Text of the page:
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October 23, 2018

Caroline Wozniacki

Kallang, Singapore


7-5, 3-6, 6-2

THE MODERATOR: Questions, please.

Q. Can you talk a little bit about what worked better for you today in the match?
CAROLINE WOZNIACKI: I think everything kind of worked better. We both got a better rhythm today. I think she played way better as well today than she did in her first match. I think we both got a much better rhythm. We even had long rallies.

I think I returned really well. I took advantage of the break points that I had, which was huge. I tried to stay aggressive when I had the opportunity.

Q. You last beat Petra four years ago in Singapore, as well. Last year when you won the title against Venus you had a losing record against her. What do you think it is about Singapore that has helped you for all these big wins when you need it?
CAROLINE WOZNIACKI: I don't know. I think I have had a lot of big wins in my career. I don't think it's only here. I enjoy playing here. I think the crowd is good. You know, as I said, I played better today, which was very positive.

Q. You had some treatment for your left knee. I'm just wondering if you can tell us what were you feeling and if it's something you carried from before?
CAROLINE WOZNIACKI: It's something I have had in the past and something I have struggled with for years. You know, I haven't had this problem for a while now.

It's the patella which was hurting me. You know, I'm just gonna tape it up, and that's worked for me in the past. It worked for me today. Hopefully, you know, thankfully it's the last tournament of the year so we can patch ourselves up after the tournament.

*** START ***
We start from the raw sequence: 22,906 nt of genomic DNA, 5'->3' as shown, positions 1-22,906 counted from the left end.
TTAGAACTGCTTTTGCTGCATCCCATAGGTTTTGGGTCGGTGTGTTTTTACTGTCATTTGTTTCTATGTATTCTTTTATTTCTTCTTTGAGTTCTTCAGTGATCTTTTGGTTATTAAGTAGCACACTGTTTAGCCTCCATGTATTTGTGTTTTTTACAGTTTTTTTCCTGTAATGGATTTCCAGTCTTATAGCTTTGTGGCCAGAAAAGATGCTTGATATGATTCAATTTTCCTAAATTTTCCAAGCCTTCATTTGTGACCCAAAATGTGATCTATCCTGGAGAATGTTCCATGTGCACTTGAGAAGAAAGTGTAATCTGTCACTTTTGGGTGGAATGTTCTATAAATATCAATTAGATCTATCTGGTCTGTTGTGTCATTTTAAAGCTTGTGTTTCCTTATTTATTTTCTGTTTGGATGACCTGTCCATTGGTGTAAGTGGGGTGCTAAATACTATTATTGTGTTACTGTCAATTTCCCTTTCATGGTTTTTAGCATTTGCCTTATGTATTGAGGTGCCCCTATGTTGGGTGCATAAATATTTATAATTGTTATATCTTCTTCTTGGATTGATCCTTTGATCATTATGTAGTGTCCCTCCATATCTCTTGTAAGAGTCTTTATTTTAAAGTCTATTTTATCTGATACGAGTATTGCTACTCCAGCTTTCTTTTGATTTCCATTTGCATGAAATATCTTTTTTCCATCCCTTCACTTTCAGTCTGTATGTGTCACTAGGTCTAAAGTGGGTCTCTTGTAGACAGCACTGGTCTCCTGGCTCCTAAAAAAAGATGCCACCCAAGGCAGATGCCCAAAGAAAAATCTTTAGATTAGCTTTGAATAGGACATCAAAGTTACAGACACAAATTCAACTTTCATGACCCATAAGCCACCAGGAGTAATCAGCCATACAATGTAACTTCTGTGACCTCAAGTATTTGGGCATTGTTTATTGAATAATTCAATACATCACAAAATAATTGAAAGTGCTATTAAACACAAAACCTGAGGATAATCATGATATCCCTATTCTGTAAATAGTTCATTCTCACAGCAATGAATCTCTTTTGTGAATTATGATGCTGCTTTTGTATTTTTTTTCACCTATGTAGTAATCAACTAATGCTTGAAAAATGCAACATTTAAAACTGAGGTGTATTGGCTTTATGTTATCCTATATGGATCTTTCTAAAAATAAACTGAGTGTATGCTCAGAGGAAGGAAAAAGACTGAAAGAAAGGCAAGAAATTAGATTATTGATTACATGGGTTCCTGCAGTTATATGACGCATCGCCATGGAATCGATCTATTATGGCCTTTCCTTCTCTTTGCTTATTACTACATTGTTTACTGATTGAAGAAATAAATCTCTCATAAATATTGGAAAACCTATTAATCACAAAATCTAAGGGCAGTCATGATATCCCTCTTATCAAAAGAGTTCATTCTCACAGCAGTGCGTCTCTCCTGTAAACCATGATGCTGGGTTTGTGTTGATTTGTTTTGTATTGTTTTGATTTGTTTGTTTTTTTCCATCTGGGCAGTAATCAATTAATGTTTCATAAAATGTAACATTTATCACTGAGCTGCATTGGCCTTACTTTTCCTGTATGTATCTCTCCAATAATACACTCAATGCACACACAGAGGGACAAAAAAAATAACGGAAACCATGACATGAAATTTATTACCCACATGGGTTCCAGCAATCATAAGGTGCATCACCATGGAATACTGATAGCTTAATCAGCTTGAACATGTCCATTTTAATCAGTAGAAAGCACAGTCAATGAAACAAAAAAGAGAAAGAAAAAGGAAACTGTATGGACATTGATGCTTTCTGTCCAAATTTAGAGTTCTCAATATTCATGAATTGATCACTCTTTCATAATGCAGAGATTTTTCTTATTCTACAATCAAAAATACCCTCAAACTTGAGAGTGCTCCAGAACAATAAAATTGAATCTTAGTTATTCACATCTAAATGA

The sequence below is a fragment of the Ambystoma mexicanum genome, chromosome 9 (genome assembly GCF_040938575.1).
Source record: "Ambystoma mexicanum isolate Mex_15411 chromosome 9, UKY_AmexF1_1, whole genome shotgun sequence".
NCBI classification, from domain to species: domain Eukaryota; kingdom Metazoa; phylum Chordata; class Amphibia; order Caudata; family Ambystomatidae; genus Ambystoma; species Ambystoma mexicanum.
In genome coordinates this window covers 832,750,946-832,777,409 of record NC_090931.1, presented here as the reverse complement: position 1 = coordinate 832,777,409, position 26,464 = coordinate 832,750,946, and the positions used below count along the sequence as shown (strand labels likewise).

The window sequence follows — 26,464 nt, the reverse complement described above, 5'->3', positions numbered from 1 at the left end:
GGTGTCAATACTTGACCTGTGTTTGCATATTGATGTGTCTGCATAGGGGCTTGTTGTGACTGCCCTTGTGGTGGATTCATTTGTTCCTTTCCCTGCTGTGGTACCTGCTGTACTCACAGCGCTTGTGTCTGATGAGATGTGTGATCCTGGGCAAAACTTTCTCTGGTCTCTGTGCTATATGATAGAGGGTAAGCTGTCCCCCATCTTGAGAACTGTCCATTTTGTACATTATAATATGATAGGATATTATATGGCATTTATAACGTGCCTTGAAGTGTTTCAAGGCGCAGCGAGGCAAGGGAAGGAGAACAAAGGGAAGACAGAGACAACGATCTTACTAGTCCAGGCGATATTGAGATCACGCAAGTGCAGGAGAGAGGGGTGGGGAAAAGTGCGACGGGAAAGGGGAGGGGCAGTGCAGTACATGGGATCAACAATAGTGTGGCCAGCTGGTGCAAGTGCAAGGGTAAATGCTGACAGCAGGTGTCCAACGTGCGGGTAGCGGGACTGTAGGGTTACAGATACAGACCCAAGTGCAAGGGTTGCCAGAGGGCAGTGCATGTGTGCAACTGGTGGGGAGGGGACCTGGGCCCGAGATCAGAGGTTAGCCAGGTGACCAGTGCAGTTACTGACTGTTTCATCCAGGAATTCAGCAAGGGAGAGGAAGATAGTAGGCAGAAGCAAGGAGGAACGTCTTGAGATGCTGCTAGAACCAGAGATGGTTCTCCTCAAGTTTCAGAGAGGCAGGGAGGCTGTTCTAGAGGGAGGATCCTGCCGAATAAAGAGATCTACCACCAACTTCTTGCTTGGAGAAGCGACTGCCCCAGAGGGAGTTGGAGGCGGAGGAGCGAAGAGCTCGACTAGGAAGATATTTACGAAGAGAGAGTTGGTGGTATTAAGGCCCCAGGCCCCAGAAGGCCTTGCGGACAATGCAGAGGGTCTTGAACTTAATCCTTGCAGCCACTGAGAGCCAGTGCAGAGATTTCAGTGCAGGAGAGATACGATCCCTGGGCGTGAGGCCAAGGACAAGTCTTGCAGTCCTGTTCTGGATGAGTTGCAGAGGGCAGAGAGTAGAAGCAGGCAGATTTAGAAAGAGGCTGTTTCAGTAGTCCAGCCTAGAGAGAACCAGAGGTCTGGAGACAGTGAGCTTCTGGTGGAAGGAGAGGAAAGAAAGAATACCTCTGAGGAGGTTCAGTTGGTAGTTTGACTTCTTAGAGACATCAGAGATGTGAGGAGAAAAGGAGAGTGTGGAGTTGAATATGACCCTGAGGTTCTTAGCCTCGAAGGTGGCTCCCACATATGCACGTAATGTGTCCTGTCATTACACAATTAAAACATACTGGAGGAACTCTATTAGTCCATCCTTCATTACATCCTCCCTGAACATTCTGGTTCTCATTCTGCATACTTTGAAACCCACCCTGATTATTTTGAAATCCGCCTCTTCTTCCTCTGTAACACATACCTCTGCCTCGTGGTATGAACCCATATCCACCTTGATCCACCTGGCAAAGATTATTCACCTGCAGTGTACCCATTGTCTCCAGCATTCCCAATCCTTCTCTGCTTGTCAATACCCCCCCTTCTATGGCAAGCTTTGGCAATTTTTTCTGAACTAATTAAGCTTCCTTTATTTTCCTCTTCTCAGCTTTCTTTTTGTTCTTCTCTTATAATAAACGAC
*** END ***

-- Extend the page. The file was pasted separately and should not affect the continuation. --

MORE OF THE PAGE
Q. What do you think worked particularly well for you in the third set to get out to that big start?
CAROLINE WOZNIACKI: Honestly, I think I played somewhat similarly the whole match through, and I think in the second set I didn't think I played bad. I missed a couple of opportunities on my serve at 3-All, and I think she played really well to close out that set.

I got the first break in the first game of third set, and then just tried to think that I needed to hold serve. That was really it.

Q. When you've played a player like Petra so many times, how much does past matches or past tactics come into play, recognizing patterns? How much does that help, having that experience?
CAROLINE WOZNIACKI: Yeah, I mean, I know Petra's patterns, but it doesn't always help. You know, she plays so fast that sometimes you just don't have time.

But, you know, I think it worked well for me today, and I just tried to make her feel uncomfortable and make her feel like she couldn't be in position all the time, and it worked well for me.

Q. You're one of the players that seems to really like the on-court coaching. A lot of times it seems like you're not interacting with your dad but you're just kind of listening and stuff. What is it about the on-court coaching that you think helps you? And would you like to see it go into the Grand Slams?
CAROLINE WOZNIACKI: I think basically all sports have on-court coaching or have coaching. So I don't see why not in tennis.

You know, I just try and get the information that, you know, he feels I may need, and that's why I don't really talk much. I just kind of absorb. And then I have my own opinion, as well.

But, you know, if he says something that I think I can use, then I use it. If I think that he says something that I don't agree with, then I just do my own thing.